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There is something really atmospheric about woodland. Here are my top plants for woodland.

Whether it’s the shine of sunlight suddenly appearing through a gap in the trees, the chattering of birds perched on the branches, or even the rustling of fallen leaves as you walk through it on an autumn morning. These collectively make a woodland a magical place to be in. You may be one of the lucky few to have one, but if not, there really is nothing stopping you creating your own even if you only have a tiny patch of garden.

Mini woodland

Not all trees grow to be tall monsters needing heaps of space around them. Silver birch for example are quite happy growing close together and don’t develop too wide a trunk.

Betula pendula (silver birch)

  • Deciduous tree
  • Fully hardy
  • Can grow taller than 12m
  • Moist but well-drained or well-drained
  • Full sun or partial shade
  • Exposed or sheltered
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Many plant nurseries and garden centres sell multi-stem versions; trees with several stems radiating out from the base, giving the impression that there’s more than one tree to give you an instant woodland effect.

Betula utilis var. jacquemontii is the most widely available multi-stem birch with stunning white bark to brighten the dullest winter day. They can be expensive, so a cheap hack is to plant 3 single stem birch together with the trunks slightly angled outwards and hey presto you have the impression of a multi-stem tree.

The money saved doing that could enable you to buy a few other large shrubs of varying heights to plant around it, in the process creating your own varied mini woodland copse.

Betula utilis var. jacquemontii (Himalayan birch)

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  • Deciduous tree
  • Hardy
  • Can grow up to 15m tall
  • Moist but well-drained soil
  • Full sun or partial shade
  • Sheltered or exposed

Birch has a wide range of coloured stems and planting 3 or 5 different coloured stem varieties very close together creates pretty dappled light patterns on the ground on a sunny day.

Turn a shrub into a mini tree

If you have an established shrub with tightly packed leaves from ground up, you could consider turning this into a miniature multi stem effect ‘tree’ by pruning away the lower leaves to reveal bare stems.

Initially, prune no more than a third of the lower leaves to give a balanced effect. Then, to create more space and light around the shrub remove approximately half the lower leaves.

Look for mature shrubs that have a collection of strong stems hiding amongst the leaves and a fairly wide top such as Viburnum tinus and Cotinus coggygria. You can then add spring flowering bulbs and ground cover to create a delightful miniature woodland scene.

Viburnum tinus (laurustinus)

  • Evergreen
  • Hardy throughout most of the UK
  • Grows up to 4m tall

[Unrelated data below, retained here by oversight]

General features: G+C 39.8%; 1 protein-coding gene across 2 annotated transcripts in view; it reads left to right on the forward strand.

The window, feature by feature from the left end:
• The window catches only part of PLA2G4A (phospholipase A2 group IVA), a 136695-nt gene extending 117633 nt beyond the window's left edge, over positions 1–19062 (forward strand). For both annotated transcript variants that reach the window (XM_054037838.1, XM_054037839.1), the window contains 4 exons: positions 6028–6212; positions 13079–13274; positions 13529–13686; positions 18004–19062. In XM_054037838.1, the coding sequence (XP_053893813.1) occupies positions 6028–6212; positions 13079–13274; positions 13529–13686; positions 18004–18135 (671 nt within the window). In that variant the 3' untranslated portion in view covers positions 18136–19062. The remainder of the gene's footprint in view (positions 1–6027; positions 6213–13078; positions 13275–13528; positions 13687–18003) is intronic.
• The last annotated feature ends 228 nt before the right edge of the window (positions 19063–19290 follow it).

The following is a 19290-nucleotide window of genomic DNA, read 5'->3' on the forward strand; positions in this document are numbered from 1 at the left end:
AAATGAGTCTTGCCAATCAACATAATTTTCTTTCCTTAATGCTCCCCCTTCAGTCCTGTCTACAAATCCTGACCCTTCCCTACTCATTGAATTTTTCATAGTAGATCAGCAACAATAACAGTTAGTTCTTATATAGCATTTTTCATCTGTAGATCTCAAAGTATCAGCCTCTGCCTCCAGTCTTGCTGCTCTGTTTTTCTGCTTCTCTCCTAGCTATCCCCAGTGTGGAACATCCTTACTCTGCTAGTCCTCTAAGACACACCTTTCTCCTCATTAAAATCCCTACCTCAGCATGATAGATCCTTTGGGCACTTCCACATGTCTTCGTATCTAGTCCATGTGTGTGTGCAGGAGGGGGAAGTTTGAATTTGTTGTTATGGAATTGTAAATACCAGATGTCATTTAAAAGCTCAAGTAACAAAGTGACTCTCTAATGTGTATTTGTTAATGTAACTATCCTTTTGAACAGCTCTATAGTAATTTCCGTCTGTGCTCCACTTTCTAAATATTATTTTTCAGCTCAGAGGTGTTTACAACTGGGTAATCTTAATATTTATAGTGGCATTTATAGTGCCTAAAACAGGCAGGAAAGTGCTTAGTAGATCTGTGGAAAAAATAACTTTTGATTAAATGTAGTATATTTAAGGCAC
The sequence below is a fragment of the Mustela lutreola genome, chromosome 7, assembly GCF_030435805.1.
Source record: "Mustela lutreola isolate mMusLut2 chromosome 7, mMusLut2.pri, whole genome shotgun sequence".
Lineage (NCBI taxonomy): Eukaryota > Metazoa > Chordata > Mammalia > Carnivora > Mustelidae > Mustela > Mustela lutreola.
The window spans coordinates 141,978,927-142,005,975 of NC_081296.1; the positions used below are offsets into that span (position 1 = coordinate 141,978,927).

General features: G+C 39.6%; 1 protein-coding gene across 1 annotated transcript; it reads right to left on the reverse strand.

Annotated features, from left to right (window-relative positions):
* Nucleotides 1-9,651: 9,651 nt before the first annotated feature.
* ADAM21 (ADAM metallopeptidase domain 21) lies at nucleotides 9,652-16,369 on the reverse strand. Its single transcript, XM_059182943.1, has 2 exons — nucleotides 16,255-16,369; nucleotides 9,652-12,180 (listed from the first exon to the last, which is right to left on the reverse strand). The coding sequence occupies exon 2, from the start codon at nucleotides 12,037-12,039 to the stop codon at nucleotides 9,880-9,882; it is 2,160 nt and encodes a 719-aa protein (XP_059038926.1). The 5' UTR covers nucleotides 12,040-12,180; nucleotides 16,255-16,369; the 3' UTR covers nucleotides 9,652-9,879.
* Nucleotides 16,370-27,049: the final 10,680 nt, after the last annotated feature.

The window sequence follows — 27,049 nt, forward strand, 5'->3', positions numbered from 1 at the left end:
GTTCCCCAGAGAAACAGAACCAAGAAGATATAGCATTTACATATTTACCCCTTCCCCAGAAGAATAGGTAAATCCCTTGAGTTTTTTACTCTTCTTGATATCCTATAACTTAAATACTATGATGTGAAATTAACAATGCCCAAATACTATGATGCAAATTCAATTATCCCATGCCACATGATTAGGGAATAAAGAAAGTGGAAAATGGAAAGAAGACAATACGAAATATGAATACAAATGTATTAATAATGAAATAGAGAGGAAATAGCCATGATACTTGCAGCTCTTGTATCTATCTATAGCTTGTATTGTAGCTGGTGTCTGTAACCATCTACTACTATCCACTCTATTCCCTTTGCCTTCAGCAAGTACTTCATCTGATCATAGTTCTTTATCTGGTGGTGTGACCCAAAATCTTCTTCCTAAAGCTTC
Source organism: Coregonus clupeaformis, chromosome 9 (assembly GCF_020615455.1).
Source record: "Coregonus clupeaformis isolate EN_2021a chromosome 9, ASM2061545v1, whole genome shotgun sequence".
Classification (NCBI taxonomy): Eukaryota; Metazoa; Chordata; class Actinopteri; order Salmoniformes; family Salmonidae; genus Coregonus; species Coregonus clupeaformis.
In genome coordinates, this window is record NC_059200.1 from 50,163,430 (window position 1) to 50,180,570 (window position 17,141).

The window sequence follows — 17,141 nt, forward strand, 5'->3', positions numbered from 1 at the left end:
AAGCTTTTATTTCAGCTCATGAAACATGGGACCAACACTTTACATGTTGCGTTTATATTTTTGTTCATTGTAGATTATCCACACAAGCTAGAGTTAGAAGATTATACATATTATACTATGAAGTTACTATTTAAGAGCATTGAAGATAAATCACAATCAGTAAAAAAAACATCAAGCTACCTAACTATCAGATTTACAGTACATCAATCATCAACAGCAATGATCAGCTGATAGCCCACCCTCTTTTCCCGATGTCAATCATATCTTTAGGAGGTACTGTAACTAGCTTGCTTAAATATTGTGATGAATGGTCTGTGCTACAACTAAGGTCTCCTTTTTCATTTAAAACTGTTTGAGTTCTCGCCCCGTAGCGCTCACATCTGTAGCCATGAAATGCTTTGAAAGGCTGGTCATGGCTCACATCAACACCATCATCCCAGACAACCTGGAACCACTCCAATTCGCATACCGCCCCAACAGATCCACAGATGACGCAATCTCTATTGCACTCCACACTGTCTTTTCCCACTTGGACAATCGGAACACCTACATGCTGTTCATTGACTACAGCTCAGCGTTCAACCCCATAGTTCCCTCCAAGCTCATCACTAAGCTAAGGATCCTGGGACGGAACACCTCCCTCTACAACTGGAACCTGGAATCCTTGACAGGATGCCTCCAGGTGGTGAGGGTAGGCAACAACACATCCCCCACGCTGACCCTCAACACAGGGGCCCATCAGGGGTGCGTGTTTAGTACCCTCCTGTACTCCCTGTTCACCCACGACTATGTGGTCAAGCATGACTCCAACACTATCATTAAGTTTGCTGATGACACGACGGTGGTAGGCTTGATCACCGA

• Moist but well-drained or well-drained
  • Full shade, full sun, or partial shade
  • Sheltered
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Light filtering trees

Where space is limited it’s important to choose the right type of tree for your woodland effect. Look for trees that are not only small to medium height but also have less dense leaf cover and smaller leaves.

This allows more light to fall through creating a light and airy feel rather than an oppressive one that comes from too much dense overhead cover.

Acer griseum (paperbark maple)

This tree has attractive bark that is chestnut coloured and has the appearance of peeling paper, hence its common name. The tree is deciduous but puts on a show all year round, with fiery autumnal tones.

  • Deciduous tree
  • Hardy
  • Grows up to 12m tall
  • Moist but well-drained or well-drained
  • Full sun or partial shade
  • Sheltered
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Prunus x subhirtella ‘Autumnalis Rosea’

From October to March, the dark green leaves of this tree are covered with dark pink blossom. Perfect for a smaller garden, there is extra interest in autumn when the green leaves turn yellow before falling.

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  • Flowers in autumn to spring
  • Fully hardy
  • Grows to 8m tall
  • Moist but well-drained
  • Full sun
  • Exposed or sheltered

Woodland tapestry plants

Complete the woodland look with a carpet of lower growing, shade loving plants, mixing evergreens with deciduous plants.

Polystichum setiferum (soft shield fern)

This is an easy to care for evergreen, that grows well in a shaded spot. The soft texture of these ferns is sure to add some elegance to your planting scheme.

  • Evergreen
  • Fully hardy
  • Grows to 1.5m tall and 1m wide
  • Moist but well-drained
  • Full shade or partial shade
  • Exposed or sheltered
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Combine it with the contrasting leaf formation of our native evergreen Asplenium scolopendrium (Hart’s tongue fern) to create a pleasing, year-round effect.  A very easy to grow, well behaved, low growing, evergreen ground cover that copes really well with dry shade is Pachysandra terminalis (Japanese spurge).

Have a good look around your local garden centre and you’ll find a surprising number of plants available to help you create your own piece of woodland heaven.

Spring is here, see my post on spring pollinators:

Or check out my Pinterest board for more ideas:

spring pollinators
Spring pollinators
Pinterest
Pinterest Board


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